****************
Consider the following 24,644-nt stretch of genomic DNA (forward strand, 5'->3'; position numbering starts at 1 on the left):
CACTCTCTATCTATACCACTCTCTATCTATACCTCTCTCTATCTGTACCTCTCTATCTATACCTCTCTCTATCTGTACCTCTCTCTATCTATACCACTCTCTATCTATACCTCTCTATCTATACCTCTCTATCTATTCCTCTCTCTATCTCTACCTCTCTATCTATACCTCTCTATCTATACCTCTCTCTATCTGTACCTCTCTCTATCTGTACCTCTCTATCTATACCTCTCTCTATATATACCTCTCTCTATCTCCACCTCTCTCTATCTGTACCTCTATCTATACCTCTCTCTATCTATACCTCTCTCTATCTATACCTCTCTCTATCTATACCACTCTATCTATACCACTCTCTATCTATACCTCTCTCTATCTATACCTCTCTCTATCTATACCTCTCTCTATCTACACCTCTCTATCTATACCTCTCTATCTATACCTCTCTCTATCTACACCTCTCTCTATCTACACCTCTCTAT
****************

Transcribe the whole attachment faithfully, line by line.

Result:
Consider the following 24,644-nt stretch of genomic DNA (forward strand, 5'->3'; position numbering starts at 1 on the left):
CACTCTCTATCTATACCACTCTCTATCTATACCTCTCTCTATCTGTACCTCTCTATCTATACCTCTCTCTATCTGTACCTCTCTCTATCTATACCACTCTCTATCTATACCTCTCTATCTATACCTCTCTATCTATTCCTCTCTCTATCTCTACCTCTCTATCTATACCTCTCTATCTATACCTCTCTCTATCTGTACCTCTCTCTATCTGTACCTCTCTATCTATACCTCTCTCTATATATACCTCTCTCTATCTCCACCTCTCTCTATCTGTACCTCTATCTATACCTCTCTCTATCTATACCTCTCTCTATCTATACCTCTCTCTATCTATACCACTCTATCTATACCACTCTCTATCTATACCTCTCTCTATCTATACCTCTCTCTATCTATACCTCTCTCTATCTACACCTCTCTATCTATACCTCTCTATCTATACCTCTCTCTATCTACACCTCTCTCTATCTACACCTCTCTAT